After 25 years in the satellite industry, Andrew Browne can spot a company on the ascent.
So when his longtime friend Dan Goldberg, CEO of Ottawa-based Telesat, called nearly 12 months ago to inform him veteran chief financial officer Michel Cayouette was planning to retire after more than a decade on the job, Browne sensed a great opportunity in the making.
“It’s a very exciting time in the industry, particularly for Telesat,” says Browne, who was named Cayouette’s successor in mid-December.
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“The satellite industry has gone through a lot of change, a lot of disruption. I think what Dan and the team at Telesat have put together is really groundbreaking.”
One of the world’s largest satellite equipment manufacturers, Telesat has annual revenues of more than $900 million and employs 450 people around the world. The company has just embarked on an ambitious program to build hundreds of low-Earth-orbit (LEO) dishes that will hover about 1,000 kilometres in the air – more than 30 times closer than traditional satellites.
The cutting-edge LEO constellation is expected to allow Telesat to provide high-speed internet service to clients in the most remote parts of the world.
It’s a bold plan, but company officials say the LEO program could make Telesat the world’s most dominant force in satellite communications. Browne says his goal is to work with Goldberg and the rest of the firm’s executive team to help ensure that happens.
“I think what’s really exciting is continuing to develop the core business that exists today and then looking at the whole LEO opportunity, the investment, the ability to bring connectivity to parts of Canada and the globe that are not connected today,” explains the native of Dublin.
It’s probably only natural that Goldberg, OBJ’s CEO of the Year in 2019, would turn to Browne to fill Cayouette’s shoes.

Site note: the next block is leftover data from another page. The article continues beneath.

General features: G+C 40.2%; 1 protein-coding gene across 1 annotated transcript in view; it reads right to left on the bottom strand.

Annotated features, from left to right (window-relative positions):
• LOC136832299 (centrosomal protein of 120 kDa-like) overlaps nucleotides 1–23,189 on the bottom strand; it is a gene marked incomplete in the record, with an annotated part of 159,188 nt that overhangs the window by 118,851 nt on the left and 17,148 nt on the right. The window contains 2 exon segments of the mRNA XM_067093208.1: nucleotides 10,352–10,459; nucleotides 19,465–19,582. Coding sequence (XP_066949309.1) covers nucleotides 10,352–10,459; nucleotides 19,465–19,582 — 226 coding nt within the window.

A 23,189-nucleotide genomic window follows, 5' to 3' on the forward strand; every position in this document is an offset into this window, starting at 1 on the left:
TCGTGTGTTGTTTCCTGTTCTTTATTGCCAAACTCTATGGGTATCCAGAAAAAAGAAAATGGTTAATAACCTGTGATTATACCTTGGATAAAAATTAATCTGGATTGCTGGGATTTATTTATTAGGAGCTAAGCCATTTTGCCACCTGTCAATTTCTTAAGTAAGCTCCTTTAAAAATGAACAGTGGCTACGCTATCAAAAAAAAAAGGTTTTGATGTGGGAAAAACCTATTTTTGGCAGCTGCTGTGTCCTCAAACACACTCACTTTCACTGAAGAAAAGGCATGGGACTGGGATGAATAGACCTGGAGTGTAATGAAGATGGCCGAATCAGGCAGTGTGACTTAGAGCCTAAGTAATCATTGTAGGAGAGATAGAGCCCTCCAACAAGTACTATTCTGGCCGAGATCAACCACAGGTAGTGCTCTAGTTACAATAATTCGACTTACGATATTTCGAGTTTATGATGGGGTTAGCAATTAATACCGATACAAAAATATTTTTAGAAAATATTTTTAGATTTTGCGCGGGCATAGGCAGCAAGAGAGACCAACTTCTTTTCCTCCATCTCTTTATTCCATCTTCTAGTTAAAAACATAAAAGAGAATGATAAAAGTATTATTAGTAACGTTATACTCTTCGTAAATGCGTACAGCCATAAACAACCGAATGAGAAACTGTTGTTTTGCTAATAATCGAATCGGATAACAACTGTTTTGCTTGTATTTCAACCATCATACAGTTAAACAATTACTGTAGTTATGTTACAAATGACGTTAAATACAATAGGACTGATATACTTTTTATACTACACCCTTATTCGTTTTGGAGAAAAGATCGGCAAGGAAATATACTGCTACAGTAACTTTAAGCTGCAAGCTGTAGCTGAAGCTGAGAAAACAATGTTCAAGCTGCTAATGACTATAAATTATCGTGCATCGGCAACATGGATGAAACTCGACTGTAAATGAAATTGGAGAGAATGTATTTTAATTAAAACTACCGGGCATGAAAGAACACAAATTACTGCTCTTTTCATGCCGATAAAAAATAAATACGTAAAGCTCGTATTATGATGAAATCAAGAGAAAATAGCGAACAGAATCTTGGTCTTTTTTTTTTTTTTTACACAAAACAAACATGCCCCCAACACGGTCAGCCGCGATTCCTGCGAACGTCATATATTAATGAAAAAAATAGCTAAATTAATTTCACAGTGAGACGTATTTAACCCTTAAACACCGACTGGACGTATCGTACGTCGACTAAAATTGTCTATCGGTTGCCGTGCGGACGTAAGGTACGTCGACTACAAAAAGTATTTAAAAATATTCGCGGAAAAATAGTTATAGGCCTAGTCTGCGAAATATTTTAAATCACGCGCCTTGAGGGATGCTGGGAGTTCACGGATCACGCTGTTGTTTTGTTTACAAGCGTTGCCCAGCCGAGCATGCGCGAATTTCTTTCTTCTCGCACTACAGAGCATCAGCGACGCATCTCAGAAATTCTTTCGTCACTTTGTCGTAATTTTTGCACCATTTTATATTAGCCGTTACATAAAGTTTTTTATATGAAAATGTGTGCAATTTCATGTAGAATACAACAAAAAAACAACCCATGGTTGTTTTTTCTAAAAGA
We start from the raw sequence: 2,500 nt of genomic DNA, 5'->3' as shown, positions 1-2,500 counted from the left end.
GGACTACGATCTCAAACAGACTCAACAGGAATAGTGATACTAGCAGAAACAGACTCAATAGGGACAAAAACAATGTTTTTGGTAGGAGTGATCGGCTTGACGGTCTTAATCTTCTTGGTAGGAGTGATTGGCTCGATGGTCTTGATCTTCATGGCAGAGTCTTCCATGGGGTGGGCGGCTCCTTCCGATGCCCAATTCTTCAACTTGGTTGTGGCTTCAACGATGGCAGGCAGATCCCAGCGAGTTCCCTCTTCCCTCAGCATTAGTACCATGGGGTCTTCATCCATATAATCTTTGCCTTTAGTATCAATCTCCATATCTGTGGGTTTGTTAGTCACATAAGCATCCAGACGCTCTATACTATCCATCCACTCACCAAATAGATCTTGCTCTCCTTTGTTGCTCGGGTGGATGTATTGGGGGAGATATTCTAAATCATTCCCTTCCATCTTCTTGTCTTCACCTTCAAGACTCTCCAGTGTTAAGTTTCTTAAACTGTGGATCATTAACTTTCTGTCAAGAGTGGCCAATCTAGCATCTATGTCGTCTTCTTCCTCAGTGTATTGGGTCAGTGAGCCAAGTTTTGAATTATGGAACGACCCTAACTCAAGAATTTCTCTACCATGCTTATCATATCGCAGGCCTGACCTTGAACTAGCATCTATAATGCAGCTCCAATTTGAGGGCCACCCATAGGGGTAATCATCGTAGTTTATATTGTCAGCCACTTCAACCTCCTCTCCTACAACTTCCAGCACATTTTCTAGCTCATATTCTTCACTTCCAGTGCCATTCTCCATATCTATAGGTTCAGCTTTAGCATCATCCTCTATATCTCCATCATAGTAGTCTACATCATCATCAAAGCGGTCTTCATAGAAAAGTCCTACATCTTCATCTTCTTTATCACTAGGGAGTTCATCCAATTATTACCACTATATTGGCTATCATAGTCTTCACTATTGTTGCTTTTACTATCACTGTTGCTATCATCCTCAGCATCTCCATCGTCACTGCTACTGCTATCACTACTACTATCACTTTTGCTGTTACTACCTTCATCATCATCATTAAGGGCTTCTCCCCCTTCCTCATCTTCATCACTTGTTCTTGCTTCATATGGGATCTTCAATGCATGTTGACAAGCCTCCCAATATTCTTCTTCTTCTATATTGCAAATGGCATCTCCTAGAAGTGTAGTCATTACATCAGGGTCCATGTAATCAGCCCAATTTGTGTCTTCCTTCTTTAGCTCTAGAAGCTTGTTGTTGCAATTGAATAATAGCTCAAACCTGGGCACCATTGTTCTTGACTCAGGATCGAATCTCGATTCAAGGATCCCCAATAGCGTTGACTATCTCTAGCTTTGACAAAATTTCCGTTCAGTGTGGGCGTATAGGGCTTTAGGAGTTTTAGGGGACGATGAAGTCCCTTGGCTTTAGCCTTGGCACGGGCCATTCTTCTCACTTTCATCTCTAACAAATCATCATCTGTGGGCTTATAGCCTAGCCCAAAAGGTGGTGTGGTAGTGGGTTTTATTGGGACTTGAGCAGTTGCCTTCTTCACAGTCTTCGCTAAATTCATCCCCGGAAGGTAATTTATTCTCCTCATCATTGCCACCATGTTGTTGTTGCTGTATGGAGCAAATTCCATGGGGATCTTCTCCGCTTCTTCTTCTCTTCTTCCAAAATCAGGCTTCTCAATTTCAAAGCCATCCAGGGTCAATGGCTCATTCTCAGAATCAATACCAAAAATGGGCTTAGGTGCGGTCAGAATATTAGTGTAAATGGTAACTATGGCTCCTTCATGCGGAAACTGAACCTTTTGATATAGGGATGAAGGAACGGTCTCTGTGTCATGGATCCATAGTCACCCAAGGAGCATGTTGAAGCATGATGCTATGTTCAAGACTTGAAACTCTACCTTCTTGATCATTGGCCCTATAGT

The two men worked side by side for nearly a decade at Netherlands-based New Skies Satellites in the late 1990s and early 2000s, when Goldberg was CEO and Browne was CFO. Together they guided the firm through two IPOs as well as a pair of sales to competitors, including New Skies’ ultimate acquisition by Luxembourg satellite maker SES.
After five years as CFO of SES subsidiary O3b Networks, Browne returned to his parent corporation in the same role in 2018. He says it didn’t take much convincing for him to rejoin forces with his old executive partner.
“Dan is a great leader,” Browne says. “I think he’s done an incredible job with Telesat and bringing it to where it is today. As an individual, he’s a great guy – just an all-around good person.”
Now, Browne and his wife Mary are looking forward to a new adventure on the other side of the Atlantic.
“We just thought that this could be a very good time in life to come,” he says. “Ottawa, the way I see, is growing and developing, and I think that will continue. We see this as a great learning opportunity. We’re very excited about that.”
People on the move
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Jacques Bourbeau has joined Hill+Knowlton Strategies’ Ottawa office as an associate with its public affairs team. Bourbeau was most recently director of broadcast news content with Global News and previously served as Global’s Parliamentary bureau chief for more than a decade.
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University of Ottawa researcher Renelle Dubosq received the inaugural Mitacs Award for Outstanding Innovation–Indigenous awarded by Mitacs, a not-for-profit organization that fosters growth and innovation in Canada for business and academia. A geologist and PhD student and a member of the Painted Feather Woodland Métis tribe, Dubosq is among the first to apply new 3D nanoscale imaging technologies to probe the atomic structure of pyrite, commonly known as Fool’s Gold.